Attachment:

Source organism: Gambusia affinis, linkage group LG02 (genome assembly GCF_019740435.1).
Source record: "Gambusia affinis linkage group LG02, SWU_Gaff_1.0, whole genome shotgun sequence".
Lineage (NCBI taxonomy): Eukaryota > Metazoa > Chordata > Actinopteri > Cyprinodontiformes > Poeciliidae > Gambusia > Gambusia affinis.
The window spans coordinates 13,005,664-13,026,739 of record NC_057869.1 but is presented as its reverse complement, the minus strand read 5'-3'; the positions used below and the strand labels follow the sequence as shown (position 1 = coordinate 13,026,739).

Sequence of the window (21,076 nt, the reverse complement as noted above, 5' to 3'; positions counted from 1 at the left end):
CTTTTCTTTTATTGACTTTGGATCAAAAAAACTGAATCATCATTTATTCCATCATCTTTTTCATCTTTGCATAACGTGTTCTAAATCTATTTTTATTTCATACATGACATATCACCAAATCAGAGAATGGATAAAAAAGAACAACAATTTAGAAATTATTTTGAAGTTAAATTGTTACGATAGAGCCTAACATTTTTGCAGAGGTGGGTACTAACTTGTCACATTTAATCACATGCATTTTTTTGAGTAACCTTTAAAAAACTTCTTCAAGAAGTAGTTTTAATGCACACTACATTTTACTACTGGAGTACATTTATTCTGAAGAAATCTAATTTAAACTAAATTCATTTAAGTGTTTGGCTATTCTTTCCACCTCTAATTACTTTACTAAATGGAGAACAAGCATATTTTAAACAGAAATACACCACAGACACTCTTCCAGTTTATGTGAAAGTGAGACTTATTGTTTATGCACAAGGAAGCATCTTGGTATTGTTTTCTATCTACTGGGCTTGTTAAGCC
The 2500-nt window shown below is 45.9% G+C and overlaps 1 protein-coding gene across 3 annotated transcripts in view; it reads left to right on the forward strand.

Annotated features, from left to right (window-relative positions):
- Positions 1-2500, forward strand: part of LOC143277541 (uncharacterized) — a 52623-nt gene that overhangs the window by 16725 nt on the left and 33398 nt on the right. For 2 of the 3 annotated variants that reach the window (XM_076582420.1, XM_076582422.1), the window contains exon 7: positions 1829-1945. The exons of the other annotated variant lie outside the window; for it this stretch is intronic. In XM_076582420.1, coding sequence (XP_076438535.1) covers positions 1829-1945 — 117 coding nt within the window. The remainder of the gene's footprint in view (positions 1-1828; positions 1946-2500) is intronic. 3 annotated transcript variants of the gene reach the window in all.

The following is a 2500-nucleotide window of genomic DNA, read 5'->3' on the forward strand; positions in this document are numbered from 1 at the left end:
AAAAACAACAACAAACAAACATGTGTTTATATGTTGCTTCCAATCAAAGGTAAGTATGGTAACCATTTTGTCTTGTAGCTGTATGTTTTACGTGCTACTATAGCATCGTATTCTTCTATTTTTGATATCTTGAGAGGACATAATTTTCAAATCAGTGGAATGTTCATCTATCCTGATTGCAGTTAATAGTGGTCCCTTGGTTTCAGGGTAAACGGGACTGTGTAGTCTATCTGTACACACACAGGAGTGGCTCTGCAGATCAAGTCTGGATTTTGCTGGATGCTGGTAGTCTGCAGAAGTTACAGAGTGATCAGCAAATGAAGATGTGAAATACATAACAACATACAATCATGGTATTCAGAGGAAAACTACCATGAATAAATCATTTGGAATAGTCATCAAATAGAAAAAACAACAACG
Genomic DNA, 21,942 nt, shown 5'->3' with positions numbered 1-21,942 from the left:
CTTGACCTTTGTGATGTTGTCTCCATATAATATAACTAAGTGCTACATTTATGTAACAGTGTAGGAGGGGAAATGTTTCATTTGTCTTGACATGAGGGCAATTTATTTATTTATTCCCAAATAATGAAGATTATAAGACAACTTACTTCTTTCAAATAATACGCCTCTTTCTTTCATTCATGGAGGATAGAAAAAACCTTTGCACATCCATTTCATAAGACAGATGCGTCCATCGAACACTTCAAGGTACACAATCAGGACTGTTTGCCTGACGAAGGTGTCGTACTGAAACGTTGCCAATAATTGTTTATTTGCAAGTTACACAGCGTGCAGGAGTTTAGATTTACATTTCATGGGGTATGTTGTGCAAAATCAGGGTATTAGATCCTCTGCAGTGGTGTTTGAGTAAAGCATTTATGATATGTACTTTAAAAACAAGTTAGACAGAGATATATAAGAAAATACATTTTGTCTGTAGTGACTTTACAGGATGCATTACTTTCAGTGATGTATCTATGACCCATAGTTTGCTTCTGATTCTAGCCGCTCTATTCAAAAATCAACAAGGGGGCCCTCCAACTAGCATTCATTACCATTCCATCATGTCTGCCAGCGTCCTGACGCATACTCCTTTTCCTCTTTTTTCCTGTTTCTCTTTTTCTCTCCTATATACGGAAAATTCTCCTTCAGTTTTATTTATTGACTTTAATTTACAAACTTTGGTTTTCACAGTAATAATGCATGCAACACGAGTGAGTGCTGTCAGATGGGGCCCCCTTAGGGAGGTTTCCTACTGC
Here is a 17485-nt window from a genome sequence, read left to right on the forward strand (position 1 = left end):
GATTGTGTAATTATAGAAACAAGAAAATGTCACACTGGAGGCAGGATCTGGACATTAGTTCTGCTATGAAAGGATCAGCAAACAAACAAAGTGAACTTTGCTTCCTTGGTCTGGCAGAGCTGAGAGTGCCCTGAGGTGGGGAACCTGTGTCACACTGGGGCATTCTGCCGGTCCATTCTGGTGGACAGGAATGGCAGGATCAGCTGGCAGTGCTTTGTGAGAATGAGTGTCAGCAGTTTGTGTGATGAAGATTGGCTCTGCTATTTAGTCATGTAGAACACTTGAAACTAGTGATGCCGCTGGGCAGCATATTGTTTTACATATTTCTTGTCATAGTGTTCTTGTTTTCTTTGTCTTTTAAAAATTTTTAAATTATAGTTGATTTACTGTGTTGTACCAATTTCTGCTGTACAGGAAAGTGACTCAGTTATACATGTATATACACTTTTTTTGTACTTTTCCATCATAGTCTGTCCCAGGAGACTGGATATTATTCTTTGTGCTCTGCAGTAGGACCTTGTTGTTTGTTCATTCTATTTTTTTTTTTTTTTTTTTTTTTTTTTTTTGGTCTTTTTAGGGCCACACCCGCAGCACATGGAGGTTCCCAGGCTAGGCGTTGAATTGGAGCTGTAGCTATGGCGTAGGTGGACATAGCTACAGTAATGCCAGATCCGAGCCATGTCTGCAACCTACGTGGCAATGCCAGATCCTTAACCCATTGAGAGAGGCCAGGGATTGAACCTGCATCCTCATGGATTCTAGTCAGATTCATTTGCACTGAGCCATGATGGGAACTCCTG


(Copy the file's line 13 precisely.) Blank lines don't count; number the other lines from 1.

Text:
CTTGACCTTTGTGATGTTGTCTCCATATAATATAACTAAGTGCTACATTTATGTAACAGTGTAGGAGGGGAAATGTTTCATTTGTCTTGACATGAGGGCAATTTATTTATTTATTCCCAAATAATGAAGATTATAAGACAACTTACTTCTTTCAAATAATACGCCTCTTTCTTTCATTCATGGAGGATAGAAAAAACCTTTGCACATCCATTTCATAAGACAGATGCGTCCATCGAACACTTCAAGGTACACAATCAGGACTGTTTGCCTGACGAAGGTGTCGTACTGAAACGTTGCCAATAATTGTTTATTTGCAAGTTACACAGCGTGCAGGAGTTTAGATTTACATTTCATGGGGTATGTTGTGCAAAATCAGGGTATTAGATCCTCTGCAGTGGTGTTTGAGTAAAGCATTTATGATATGTACTTTAAAAACAAGTTAGACAGAGATATATAAGAAAATACATTTTGTCTGTAGTGACTTTACAGGATGCATTACTTTCAGTGATGTATCTATGACCCATAGTTTGCTTCTGATTCTAGCCGCTCTATTCAAAAATCAACAAGGGGGCCCTCCAACTAGCATTCATTACCATTCCATCATGTCTGCCAGCGTCCTGACGCATACTCCTTTTCCTCTTTTTTCCTGTTTCTCTTTTTCTCTCCTATATACGGAAAATTCTCCTTCAGTTTTATTTATTGACTTTAATTTACAAACTTTGGTTTTCACAGTAATAATGCATGCAACACGAGTGAGTGCTGTCAGATGGGGCCCCCTTAGGGAGGTTTCCTACTGC